The number of central banks engaged in central bank digital currency (CBDC) activity rose slightly during 2022 with ‘almost a quarter’ undertaking retail CBDC pilots – but the 12 months of last year saw no new retail CBDCs actually launched, according to a Bank for International Settlements (BIS) report.
‘Making headway – Results of the 2022 BIS survey on central bank digital currencies and crypto’ is released today (10 July) based on a survey of 86 central banks.
The sample size and findings are similar to a BIS report one year previously, which found that 90 per cent of the 81 central banks that responded were exploring CBDCs and more than half were developing them or running concrete experiments.
The share of central banks engaged in CBDC work rose to 93 per cent during 2022, with 18 per cent of respondents indicating that they are likely to issue a retail CBDC ‘in the near term’, according to BIS’s new stocktake.
Despite growing global interest in CBDCs, the Bahamas, Eastern Caribbean, Jamaica and Nigeria remain the only central banks so far to have taken the plunge and issued a ‘live’ retail CBDC, the 32-page report states (referencing other sources dated January 2023).
RELATED ARTICLE CBDC ‘momentum’ revealed in survey of 81 central banks – our article (6 May 2022) on the previous year’s BIS survey
The survey, which BIS was undertaking for the sixth year and had the highest-yet response rate, was distributed in October 2022. The cut-off for replies was end-December 2022.
‘Compared to last year, some central banks have become more likely to issue a retail CBDC within the next three years, while others indicated to be less likely to do so,’ the analysis notes.
The share of central banks likely to issue a wholesale CBDC (a CBDC for inter-bank settlement) in the short term more than doubled compared to the previous year.
The results indicate that emerging market and developing economies (EMDEs) are more advanced in their CBDC work than advanced economies (AEs): all current live CBDCs are issued in EMDE jurisdictions. Moreover, the share of EMDE central banks piloting a retail (29 per cent) and wholesale (16 per cent) CBDC is almost twice as high as in AEs (18 per cent and 10 per cent, respectively)
The survey suggests that there could be 15 retail and nine wholesale CBDCs publicly circulating in 2030.
CBDC issuance requires a legal framework that provides the authority to do so. Compared with last year, the share of central banks with such a legal authority increased marginally to 27 per cent (from 26 per cent, which was up from 18 per cent the year before). About eight per cent of jurisdictions are currently changing their laws or clarifying legal authority to allow for CBDC issuance (down from 10 per cent the previous year). One quarter of central banks say they lack the required legal foundation for CBDC issuance and about 40 per cent are ‘unsure’ – the same findings as the previous year’s survey.
Central banks participating in the survey for the first time included Algeria, Djibouti, Finland, Ghana and Iceland.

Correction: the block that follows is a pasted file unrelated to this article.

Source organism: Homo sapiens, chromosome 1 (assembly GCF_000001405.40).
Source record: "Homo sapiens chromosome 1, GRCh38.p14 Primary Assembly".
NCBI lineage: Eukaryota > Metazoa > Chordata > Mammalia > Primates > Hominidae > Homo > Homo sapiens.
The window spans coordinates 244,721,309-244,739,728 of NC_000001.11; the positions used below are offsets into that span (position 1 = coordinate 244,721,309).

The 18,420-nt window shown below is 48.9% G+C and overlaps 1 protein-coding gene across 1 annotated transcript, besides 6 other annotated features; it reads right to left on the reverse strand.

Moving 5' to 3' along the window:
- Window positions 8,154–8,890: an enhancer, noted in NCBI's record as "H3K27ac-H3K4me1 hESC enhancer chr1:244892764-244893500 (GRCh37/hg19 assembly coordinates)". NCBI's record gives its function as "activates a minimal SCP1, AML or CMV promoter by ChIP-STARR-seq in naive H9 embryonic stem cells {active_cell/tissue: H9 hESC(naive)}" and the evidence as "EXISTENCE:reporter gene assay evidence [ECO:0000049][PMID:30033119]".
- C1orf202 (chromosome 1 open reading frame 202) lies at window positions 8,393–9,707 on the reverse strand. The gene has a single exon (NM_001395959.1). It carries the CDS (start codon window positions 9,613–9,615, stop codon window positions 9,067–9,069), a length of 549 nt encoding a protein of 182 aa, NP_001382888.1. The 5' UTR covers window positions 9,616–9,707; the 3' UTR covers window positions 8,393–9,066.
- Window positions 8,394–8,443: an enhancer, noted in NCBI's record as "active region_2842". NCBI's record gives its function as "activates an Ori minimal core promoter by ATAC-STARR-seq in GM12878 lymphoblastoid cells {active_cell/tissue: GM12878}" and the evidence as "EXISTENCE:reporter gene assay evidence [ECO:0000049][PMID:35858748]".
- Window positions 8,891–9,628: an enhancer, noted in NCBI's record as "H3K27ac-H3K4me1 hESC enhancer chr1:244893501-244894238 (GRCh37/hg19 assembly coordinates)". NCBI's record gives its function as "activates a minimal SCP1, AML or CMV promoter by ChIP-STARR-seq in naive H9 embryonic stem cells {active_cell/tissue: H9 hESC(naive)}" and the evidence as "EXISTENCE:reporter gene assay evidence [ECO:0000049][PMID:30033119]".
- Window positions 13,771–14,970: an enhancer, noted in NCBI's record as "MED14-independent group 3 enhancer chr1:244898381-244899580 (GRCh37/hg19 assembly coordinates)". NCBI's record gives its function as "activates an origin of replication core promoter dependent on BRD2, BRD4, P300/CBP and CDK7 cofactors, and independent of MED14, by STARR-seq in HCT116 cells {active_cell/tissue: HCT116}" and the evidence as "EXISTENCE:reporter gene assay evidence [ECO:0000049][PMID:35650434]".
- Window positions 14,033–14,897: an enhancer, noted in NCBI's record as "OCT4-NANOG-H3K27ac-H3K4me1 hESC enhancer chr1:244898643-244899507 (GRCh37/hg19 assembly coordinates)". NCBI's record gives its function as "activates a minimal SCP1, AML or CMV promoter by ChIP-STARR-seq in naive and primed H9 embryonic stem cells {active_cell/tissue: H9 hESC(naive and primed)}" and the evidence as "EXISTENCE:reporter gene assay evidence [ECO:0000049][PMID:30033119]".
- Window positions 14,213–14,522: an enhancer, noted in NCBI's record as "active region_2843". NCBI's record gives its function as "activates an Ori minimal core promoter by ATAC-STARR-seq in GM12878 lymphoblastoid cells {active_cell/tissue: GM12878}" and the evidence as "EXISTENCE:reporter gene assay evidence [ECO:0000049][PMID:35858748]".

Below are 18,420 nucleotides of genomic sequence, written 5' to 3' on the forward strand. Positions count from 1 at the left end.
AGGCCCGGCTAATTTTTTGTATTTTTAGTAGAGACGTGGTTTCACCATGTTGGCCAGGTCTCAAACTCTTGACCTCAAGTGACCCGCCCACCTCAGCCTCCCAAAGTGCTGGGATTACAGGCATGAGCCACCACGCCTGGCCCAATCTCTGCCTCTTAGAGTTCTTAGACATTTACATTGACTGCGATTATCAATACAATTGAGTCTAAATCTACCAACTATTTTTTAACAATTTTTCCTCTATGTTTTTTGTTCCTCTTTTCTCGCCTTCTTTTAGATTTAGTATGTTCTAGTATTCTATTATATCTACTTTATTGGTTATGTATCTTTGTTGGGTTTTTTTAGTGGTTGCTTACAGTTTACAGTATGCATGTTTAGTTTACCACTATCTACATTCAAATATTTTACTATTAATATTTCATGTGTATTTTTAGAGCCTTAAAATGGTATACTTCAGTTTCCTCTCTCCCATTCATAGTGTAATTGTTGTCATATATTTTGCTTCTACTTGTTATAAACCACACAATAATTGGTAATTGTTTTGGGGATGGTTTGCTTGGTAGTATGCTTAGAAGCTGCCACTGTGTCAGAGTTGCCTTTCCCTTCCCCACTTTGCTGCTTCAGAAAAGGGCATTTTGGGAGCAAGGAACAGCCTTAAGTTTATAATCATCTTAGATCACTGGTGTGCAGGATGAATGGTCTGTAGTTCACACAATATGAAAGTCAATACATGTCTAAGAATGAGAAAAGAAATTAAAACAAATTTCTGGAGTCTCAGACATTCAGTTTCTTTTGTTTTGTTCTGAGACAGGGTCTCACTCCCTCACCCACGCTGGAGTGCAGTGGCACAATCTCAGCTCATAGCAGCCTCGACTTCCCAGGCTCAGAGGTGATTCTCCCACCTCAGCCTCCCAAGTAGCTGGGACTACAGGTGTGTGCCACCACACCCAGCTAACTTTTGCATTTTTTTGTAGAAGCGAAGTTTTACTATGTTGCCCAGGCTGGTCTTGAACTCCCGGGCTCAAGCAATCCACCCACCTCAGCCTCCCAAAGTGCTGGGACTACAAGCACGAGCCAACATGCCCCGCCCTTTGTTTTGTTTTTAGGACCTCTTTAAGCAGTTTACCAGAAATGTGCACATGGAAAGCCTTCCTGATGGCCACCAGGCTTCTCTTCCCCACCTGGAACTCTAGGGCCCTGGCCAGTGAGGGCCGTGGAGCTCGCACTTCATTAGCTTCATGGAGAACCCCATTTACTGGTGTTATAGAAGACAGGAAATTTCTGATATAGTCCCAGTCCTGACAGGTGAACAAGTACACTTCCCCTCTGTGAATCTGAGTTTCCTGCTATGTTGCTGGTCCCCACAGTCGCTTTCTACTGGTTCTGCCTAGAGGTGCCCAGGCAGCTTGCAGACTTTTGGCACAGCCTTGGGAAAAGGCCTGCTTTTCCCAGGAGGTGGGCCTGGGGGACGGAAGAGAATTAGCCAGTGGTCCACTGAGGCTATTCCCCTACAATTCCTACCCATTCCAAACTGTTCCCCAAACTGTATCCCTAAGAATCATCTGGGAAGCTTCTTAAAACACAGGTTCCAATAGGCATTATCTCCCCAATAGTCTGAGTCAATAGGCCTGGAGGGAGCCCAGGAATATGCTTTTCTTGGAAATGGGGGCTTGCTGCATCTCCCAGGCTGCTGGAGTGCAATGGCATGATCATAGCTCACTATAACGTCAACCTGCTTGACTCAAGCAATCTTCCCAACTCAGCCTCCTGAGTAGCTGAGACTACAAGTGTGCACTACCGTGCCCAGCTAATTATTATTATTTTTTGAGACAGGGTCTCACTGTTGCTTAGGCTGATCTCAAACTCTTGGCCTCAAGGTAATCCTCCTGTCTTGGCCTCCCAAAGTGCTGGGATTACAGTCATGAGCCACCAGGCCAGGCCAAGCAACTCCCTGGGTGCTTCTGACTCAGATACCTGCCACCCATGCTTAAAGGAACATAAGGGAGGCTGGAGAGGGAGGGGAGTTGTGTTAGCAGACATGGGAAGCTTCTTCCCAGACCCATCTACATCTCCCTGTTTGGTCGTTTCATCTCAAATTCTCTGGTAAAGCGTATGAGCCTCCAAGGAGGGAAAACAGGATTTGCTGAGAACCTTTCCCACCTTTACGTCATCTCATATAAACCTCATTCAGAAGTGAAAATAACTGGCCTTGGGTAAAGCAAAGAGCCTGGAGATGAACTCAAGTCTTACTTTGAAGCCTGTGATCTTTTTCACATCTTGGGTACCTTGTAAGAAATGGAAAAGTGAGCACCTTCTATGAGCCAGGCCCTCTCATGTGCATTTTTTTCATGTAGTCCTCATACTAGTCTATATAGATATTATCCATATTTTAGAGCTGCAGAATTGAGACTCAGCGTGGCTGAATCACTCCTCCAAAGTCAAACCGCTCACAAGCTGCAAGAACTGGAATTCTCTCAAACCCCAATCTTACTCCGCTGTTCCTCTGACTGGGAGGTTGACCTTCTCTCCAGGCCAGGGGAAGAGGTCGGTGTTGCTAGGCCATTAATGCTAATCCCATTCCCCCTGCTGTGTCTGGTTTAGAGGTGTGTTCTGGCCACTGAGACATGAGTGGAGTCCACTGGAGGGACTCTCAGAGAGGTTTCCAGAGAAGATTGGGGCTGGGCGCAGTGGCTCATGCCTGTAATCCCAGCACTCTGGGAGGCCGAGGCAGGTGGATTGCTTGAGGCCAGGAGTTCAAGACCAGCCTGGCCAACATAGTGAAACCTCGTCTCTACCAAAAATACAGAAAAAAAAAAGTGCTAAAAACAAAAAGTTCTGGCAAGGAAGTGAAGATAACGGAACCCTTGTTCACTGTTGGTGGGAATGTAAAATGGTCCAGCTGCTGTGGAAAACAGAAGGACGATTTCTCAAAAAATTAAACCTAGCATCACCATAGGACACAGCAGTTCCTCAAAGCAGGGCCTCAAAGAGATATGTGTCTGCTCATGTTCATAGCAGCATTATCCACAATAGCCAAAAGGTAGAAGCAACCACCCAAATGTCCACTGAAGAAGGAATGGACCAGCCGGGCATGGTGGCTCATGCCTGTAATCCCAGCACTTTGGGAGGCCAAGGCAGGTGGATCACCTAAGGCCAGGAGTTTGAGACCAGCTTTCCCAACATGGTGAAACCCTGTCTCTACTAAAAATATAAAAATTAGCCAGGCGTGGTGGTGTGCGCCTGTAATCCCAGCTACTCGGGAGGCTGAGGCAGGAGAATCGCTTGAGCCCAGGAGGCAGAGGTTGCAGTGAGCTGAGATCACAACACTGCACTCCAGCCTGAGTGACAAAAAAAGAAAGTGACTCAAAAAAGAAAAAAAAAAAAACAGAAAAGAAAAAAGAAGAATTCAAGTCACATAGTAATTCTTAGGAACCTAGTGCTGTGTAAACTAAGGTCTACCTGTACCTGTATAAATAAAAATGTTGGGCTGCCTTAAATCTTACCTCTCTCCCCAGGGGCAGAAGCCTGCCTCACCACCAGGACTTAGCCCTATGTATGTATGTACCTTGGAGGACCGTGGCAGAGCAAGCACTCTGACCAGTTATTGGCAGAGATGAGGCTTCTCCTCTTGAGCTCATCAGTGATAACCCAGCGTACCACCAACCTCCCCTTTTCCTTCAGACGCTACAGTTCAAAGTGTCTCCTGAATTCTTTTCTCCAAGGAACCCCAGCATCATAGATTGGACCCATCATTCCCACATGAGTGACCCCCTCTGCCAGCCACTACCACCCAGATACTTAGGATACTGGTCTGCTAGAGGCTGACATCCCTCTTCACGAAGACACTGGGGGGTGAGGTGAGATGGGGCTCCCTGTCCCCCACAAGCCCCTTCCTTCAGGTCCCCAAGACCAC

RELATED ARTICLE Think you know CBDCs? An A(CID) to Z(KP) test – an article (26 June 2023) delving into the Bank of England’s 86-page ‘digital pound technology working paper’ to highlight some of the technical considerations (and acronyms) facing CBDC architects
‘Security and resilience framework’
In a separate development, a ‘security and resilience framework for CBDC systems’ has been published by the BIS Innovation Hub’s Nordic centre.
The framework, developed as part of the BIS Innovation Hub Nordic centre’s multi-stream ‘Project Polaris’ work, aims to help central banks in ‘designing, implementing and operating secure and resilient CBDC systems to mitigate the operational, legal and reputational risks facing central banks from cyber threats or operational failures.’
‘Many central banks already have robust cyber security and resilience measures in place and adhere to the highest of industry standards in controls and risk management,’ the 68-page report notes. ‘However, risks cannot be fully eliminated and it is critical that senior leadership be aware of the potential new and elevated level of threats and risks facing CBDC systems so an appropriate risk management and mitigation strategy can be established.’
The Nordic centre simultaneously published a 51-page ‘Closing the CBDC cyber threat modelling gaps’ report, produced in conjunction with the BIS Cyber Resilience Coordination Centre, analysing several notable distributed-ledger technology (DLT) attacks in the DeFi (decentralised finance) domain.
*** A ‘Cybersecurity for Central Bank Digital Currencies (CBDCs)’ conference is being organised by the BIS Innovation Hub Nordic Centre, in conjunction with the BIS Cyber Resilience Coordination Centre, on 8-9 November in Switzerland.
Global Government Fintech’s Digital Currencies section
Central bank digital currencies: checking out conditions for take-off – a write-up of a session on CBDCs at the Global Government Fintech Lab 2023 (held in Dublin, Ireland, on 18 May) that featured representatives from the European Central Bank, Bank of England and Microsoft (event knowledge partner) discussing the policy and technology considerations most important to CBDC architects